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The P-40 that I modeled is -F model offered several years ago by ERTL.
The kit instructions indicate that this aircraft was flown by Lt.
Richard Lander of the 315 Squadron, 324th Fighter Group, and that it was
based in the North African desert in 1943. The presence of the radio
mast suggests that this is a late model -F.
On opening the box, I was impressed by the cleanly recessed paneling and
good detail of the model. There was, however, quite a bit of flash. The
cockpit is somewhat simplified, but can still yield a nice build up
straight out of the box.
The fuselage halves were glued together. The fit of part A4 (radiator
facing) was not that great, requiring a bit of maneuvering to get it
right. After part A4 was in place, the cockpit assembly was inserted
through the bottom of the fuselage and glued into place.
Each top wing piece was glued to its corresponding half of the bottom
wing. When I fit the wing assembly up into the fuselage, there were
large gaps along the wing root/fuselage joint. These gaps were a bit too
large for modeling putty. Since I was going to rescribe the joints, I
elected to use Magic Sculpt, an excellent 2-part epoxy putty which when
dried can be drilled or scribed with absolutely not flaking or chipping.
Exhaust stacks were drilled out and glued to the backside of engine
cowling panels F1 and F2. The fit of parts F1 and F2 with the fuselage
was slightly short on both sides, requiring styrene sheet to fill the
gaps at the front.
I airbrushed Tamiya Light Blue XF-23 onto the underside and along the
sides. The demarcation line between upper and lower colors was then
masked off using drafting tape. The upper surface was painted the
lighter color with a custom mix of Tamiya paints to simulate Sand. The
darker brown color (Dark Earth) was mixed in a similar (very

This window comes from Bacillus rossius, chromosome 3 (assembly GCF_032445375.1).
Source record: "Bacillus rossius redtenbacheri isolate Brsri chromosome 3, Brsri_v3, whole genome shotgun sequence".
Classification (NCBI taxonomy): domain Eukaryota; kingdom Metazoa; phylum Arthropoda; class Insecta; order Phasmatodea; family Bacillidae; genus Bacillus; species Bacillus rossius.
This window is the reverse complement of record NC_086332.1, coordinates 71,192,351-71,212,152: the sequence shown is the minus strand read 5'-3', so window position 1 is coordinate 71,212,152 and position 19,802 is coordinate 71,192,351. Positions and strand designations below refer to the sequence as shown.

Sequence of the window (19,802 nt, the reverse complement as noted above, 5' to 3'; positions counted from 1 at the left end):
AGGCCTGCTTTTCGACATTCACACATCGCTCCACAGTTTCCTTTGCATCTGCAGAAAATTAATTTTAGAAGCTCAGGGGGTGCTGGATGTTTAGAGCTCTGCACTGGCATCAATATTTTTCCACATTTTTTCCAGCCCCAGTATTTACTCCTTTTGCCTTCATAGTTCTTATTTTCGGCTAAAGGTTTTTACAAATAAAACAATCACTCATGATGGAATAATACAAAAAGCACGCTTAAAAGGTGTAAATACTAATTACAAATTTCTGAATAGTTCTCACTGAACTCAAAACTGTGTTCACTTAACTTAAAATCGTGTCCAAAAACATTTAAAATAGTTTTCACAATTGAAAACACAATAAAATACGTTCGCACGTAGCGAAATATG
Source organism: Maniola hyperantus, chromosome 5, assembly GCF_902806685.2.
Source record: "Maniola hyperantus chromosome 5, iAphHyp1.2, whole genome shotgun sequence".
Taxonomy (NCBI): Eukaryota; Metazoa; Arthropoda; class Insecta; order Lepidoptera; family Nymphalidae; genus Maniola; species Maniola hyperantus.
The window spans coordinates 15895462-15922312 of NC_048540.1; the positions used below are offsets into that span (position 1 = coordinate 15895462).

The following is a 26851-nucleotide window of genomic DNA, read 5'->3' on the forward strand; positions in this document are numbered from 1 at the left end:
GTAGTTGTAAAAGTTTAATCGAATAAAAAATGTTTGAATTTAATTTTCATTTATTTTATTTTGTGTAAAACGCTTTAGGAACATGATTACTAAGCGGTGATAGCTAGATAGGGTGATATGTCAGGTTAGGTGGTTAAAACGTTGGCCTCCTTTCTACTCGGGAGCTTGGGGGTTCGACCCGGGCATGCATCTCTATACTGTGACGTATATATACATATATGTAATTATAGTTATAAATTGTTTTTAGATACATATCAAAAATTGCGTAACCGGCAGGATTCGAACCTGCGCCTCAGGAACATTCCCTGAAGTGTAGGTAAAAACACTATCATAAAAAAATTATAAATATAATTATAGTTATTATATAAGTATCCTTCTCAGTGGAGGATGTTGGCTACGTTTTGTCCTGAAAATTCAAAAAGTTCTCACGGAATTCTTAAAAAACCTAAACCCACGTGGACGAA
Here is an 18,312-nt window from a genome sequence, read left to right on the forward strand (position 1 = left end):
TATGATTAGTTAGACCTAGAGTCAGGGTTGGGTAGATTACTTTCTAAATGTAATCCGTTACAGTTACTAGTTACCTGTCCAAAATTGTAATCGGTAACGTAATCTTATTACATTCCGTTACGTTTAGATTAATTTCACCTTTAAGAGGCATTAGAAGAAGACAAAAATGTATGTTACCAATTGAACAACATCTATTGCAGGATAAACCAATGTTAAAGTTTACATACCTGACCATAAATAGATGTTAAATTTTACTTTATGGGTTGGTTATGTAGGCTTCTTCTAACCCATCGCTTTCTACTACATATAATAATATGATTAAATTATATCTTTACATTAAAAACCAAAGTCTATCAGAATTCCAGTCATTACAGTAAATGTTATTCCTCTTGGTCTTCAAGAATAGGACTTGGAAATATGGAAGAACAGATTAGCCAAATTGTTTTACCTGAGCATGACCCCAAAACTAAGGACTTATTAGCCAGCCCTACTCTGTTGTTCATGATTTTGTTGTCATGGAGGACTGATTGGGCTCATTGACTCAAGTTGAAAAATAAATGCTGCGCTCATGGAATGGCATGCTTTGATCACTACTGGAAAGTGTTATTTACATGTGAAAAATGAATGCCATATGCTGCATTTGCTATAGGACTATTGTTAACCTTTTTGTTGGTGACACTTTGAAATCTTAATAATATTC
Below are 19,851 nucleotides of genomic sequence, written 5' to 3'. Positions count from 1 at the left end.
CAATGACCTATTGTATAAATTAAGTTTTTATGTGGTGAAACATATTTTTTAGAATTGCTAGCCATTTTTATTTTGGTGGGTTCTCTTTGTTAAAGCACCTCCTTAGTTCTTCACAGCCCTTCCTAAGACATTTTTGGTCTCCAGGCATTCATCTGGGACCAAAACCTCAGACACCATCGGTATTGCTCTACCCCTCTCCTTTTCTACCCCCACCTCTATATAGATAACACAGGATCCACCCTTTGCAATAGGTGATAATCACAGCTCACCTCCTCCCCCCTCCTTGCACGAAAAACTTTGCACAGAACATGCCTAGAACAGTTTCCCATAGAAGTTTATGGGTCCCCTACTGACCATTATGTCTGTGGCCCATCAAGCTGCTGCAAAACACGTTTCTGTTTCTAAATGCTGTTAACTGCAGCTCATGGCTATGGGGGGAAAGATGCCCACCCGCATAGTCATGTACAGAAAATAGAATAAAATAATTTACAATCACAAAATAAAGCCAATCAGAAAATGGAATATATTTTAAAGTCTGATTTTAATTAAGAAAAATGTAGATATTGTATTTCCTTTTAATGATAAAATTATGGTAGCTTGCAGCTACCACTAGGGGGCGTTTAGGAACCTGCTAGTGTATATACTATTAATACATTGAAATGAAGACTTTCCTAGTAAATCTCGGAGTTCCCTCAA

unscientific) manner. Once the Sand color was dried, I applied paper
masks which I had cut out from enlarged images on the instruction sheet.
The Dark Earth color was airbrushed. After the fuselage was painted to
satisfaction, a coat of Future was applied to serve as a base for the
decals. I would have to give the kit decals a rating of 8 out of 10.
They were durable, in good register, and of appropriate color.
Weathering was next and accomplished with a combination of materials
including artist’s acrylic inks, artist’s water colors, pastels, and a
Prismacolor silver pencil.
Underside parts were painted and attached, including the landing gear,
centerline external fuel tank, and bombs. The bracing structures for the
bombs looked overscale and clunky, but I used them anyway.
Fuselage side windows were fitted and glued onto the fuselage using
Micro Kristal Kleer white glue. I used the “heat and smash” to create a
new windscreen and canopy.
The cockpit gun sight was glued into place after I "upgraded" it with a
small piece of clear styrene to simulate the reflection glass. Eduard
photoetch ring and bead sights were installed in front of the
windscreen. Monofilament clear sewing thread was used for the antenna
In summary, this was not the easiest model to build due to excess flash,
and occasional fit problems. Still, the result is a good looking
aircraft which I will be happy to find a place for in my display case
amongst my other WWII model aircraft.
For the full build review and additional pictures of this model, please
visit the Articles page of Eastern Carolina Plastic Modelers website at
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Page Created 17 September, 2002
Last Updated 04 June, 2007
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